Private schools are enormously expensive, as much as ?18,000 a year for a boarder at somewhere like Eton or Harrow to at least ?8,000 a year almost everywhere. Why are parents, many of whom are not wealthy or even comfortably off, willing to sacrifice so much in the cause of their children's schooling? One father replied to this question by saying: "Everything is on the margin. If my son gets a five per cent better chance of going to university, that may be the difference between success and failure." You can believe him if you like, but ?50,000 minimum is a lot to pay for a five per cent better chance. Most children, given the choice, would take the money. The real reason parents fork out the cash is prejudice: they don't want little Henry mixing with the workers, or getting his accent wrong. And anyway, at your next dinner party it won't sound too good if all the guests are sending their kids to St Swotting-by-the-Sea, and you say your kid is going to the state school down the road even if, as a result, you are able to serve Chateau Margaux with the filet steak. Of course, at many of the best private schools, your money buys you something. One school, with 500 pupils, has 11 science laboratories; another, with 800, has 30 music practice rooms; another has 16 squash courts, and yet another has its own beach.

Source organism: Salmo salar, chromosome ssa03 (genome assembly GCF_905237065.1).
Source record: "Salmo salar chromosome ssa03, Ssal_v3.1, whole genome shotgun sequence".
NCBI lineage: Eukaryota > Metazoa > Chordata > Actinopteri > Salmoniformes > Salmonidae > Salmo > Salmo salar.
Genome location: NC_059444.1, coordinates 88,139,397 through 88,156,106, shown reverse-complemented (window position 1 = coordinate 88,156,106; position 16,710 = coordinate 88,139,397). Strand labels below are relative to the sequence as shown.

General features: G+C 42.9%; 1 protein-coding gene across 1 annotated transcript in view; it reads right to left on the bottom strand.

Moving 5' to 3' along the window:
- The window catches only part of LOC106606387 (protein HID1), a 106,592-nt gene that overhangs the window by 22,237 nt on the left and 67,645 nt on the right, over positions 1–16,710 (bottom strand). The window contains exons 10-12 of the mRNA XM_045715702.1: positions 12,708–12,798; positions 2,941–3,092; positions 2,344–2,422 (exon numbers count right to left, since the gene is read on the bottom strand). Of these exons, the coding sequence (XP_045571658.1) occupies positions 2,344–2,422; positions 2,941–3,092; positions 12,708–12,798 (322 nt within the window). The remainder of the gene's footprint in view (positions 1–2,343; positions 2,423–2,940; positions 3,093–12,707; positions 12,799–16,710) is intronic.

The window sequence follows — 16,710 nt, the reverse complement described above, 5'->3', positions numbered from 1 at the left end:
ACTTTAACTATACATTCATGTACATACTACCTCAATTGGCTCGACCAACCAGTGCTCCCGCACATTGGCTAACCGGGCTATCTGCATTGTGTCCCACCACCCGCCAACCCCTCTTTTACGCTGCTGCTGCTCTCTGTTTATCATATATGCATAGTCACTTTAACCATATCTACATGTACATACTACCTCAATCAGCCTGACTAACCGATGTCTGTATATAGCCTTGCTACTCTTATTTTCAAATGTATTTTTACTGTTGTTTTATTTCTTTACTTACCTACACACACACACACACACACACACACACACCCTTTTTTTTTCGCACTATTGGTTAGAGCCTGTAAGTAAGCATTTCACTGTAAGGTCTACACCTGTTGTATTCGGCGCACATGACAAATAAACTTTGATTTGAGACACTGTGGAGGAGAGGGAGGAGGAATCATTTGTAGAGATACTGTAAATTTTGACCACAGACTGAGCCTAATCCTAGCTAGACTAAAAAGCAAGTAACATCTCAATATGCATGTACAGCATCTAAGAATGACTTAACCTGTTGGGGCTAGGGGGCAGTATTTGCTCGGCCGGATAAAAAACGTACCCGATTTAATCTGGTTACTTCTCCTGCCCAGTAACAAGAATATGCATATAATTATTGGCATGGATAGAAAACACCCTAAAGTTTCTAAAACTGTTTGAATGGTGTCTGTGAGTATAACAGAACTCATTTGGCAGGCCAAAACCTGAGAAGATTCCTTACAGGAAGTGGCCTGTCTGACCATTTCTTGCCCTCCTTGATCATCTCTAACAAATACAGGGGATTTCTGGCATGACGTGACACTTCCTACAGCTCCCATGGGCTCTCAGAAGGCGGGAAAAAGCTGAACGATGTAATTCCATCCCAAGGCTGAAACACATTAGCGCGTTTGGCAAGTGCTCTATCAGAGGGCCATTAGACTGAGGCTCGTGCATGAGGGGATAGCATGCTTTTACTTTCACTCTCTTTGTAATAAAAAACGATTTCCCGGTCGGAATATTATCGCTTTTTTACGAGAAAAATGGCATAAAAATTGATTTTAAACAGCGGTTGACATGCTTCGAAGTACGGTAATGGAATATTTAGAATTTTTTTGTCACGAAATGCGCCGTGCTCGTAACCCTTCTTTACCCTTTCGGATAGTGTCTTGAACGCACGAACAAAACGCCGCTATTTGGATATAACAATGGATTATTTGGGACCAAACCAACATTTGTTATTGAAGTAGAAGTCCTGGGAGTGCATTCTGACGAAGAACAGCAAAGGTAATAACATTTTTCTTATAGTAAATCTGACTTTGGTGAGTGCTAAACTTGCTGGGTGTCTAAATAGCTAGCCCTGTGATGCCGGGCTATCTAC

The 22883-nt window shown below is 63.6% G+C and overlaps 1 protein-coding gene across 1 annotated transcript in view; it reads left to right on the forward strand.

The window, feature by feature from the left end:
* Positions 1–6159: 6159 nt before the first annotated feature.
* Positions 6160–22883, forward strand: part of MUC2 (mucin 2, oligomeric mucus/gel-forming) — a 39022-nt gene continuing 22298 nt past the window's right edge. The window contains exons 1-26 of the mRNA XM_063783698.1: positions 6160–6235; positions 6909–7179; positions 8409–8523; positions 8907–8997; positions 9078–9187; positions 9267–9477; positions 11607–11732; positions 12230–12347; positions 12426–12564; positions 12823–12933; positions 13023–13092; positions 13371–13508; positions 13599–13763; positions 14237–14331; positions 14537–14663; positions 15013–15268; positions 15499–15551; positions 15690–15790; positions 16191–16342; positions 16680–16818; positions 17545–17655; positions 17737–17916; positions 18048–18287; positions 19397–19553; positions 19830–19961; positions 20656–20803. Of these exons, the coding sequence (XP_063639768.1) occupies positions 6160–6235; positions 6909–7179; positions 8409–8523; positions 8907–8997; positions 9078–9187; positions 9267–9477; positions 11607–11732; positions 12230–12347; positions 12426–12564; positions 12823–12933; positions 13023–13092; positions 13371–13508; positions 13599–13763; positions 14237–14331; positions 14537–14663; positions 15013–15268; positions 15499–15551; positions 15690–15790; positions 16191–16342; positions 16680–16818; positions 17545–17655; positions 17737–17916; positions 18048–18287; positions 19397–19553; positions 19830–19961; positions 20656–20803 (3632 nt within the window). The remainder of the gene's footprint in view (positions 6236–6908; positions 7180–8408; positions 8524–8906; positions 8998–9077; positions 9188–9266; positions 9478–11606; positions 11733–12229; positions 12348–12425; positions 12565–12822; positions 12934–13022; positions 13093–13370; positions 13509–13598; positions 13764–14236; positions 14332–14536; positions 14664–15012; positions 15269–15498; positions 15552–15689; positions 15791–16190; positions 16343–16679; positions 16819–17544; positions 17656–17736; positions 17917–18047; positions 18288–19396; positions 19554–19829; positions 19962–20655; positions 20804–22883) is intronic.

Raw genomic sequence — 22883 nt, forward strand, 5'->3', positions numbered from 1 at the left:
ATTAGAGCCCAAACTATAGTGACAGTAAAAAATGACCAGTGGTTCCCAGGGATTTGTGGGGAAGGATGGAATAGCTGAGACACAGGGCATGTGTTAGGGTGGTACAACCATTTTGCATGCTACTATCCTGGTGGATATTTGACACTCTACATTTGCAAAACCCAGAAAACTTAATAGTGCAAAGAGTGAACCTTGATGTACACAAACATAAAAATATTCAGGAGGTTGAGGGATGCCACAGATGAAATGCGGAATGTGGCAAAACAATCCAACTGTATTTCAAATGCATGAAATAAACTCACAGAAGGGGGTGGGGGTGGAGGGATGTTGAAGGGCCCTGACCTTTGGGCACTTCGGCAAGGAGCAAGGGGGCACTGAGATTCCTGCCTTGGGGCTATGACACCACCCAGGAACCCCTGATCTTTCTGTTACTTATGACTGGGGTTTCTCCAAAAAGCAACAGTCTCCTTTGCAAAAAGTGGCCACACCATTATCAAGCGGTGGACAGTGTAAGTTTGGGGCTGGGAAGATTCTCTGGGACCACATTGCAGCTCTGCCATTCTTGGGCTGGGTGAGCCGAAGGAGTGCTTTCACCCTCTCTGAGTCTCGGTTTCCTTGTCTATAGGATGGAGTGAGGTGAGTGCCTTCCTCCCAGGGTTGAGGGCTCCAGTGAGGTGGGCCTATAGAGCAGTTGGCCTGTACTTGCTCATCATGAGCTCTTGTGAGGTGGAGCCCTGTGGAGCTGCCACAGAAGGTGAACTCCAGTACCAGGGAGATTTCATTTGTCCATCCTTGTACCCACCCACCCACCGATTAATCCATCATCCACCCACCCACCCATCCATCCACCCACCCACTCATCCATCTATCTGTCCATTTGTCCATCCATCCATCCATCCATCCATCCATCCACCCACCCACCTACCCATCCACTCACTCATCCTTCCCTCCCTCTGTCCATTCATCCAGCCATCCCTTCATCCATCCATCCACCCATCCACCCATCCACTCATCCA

On investment in buildings and facilities, the private schools spend ?300 per pupil; the state system spends less than ?50. On books, the ratio is ?150 to ?50. One of the things that your money buys which is difficult to quantify is the appearance of the school, the way it looks. Most private schools are established in beautiful, well-kept country houses, with extensive grounds and gardens. They look good in contrast with the state schools, the worst of which, like public lavatories, are tiled or covered in graffiti, and the best of which have architectural design on the level of an industrial shed.